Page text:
The Great Recession would have been worse without significant job growth from the healthcare sector, finds a new Brookings Institution report that says the sector's continued expansion also is helping fuel the recovery.
Healthcare now employs a bigger proportion of workers in each of the country's 100 largest metropolitan areas than when employment peaked before the recession, noted the report. In fact, 13 percent of total job growth in the 100 areas occurred in healthcare.
In 95 of the metro areas, more healthcare workers are employed now than before the recession, even though 70 of the 100 areas have fewer jobs overall now.
In Virginia Beach, Va., healthcare represented nearly 40 percent of the employment growth since the deepest depths of the recession, according to the report, with the area ranking 90th out of 100 in terms of overall recovery.
That was typical, Brookings researchers found: 11 of 20 regions where healthcare represents the greatest share of post-recession employment growth--more than 25 percent--are experiencing the weakest recoveries among the 100.
Nationwide the healthcare industry has added 2.6 million jobs over the past decade to 14.5 million employed healthcare workers, representing a growth rate of 22.7 percent. By comparison, employment grew in all other industries by only 2.1 percent.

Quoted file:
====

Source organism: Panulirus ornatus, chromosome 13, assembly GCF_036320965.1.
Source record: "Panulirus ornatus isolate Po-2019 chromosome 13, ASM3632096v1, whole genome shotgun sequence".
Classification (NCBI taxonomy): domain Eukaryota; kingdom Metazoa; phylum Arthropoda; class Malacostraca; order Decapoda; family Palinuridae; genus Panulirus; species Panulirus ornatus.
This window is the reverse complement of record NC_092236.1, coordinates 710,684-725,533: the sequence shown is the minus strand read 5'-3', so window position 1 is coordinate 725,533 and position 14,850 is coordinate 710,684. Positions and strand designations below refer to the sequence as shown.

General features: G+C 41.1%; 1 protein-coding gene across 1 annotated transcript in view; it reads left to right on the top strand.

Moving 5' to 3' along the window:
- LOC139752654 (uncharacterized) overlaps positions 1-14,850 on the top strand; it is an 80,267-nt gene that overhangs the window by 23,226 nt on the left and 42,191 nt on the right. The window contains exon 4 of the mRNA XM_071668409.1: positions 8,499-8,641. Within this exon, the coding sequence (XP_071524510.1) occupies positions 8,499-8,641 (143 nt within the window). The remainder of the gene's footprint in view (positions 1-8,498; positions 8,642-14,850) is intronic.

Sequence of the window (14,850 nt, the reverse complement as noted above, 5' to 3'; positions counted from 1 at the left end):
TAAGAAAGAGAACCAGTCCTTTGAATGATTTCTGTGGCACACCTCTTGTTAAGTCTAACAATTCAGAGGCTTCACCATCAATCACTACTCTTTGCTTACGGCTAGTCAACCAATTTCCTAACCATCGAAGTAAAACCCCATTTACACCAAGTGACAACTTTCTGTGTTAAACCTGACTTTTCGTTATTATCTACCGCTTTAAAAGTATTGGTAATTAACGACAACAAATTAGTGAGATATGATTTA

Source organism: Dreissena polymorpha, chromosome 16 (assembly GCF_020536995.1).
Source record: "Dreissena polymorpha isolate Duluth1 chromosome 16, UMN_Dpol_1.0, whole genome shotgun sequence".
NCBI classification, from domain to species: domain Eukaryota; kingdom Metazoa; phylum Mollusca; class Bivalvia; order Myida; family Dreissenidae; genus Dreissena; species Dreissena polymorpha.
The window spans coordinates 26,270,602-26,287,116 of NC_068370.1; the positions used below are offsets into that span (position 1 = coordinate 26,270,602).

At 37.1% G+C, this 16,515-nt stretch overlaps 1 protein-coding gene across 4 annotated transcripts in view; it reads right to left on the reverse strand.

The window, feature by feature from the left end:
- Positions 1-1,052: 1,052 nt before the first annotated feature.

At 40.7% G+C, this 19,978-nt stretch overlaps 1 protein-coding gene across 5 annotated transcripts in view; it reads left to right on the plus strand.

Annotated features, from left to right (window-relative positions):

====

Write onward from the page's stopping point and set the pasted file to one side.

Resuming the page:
Metro areas with the highest concentrations of healthcare jobs are clustered in the industrial Midwest, which has been losing factory jobs, and in Florida, with its large population of retirees, according to the report.
The 20 most healthcare-intensive metro areas include Cleveland, Dayton, Toledo and Youngstown in Ohio; Pittsburgh, Scranton, Allentown and Lancaster, Pa.; Detroit and Grand Rapids, Mich.; and North Port and Palm Bay, Fla.
The 20 areas with the lowest proportions of healthcare jobs include San Diego, San Francisco, San Jose, Bakersfield and Oxnard, Calif.; Denver and Colorado Springs, Colo.; Charlotte and Raleigh, N.C.; Virginia Beach, Washington, D.C., Atlanta, Austin and Salt Lake City.
The report also examined employment rates and pay for different types of healthcare workers.
"In a national economy that is still 2.5 million jobs short of its pre-recession peak, healthcare is a bright spot," Martha Ross with the Brookings Metropolitan Policy Program said in a statement, according to The Hill's Healthwatch. "Employment will only grow as baby boomers age and are more likely to use healthcare services."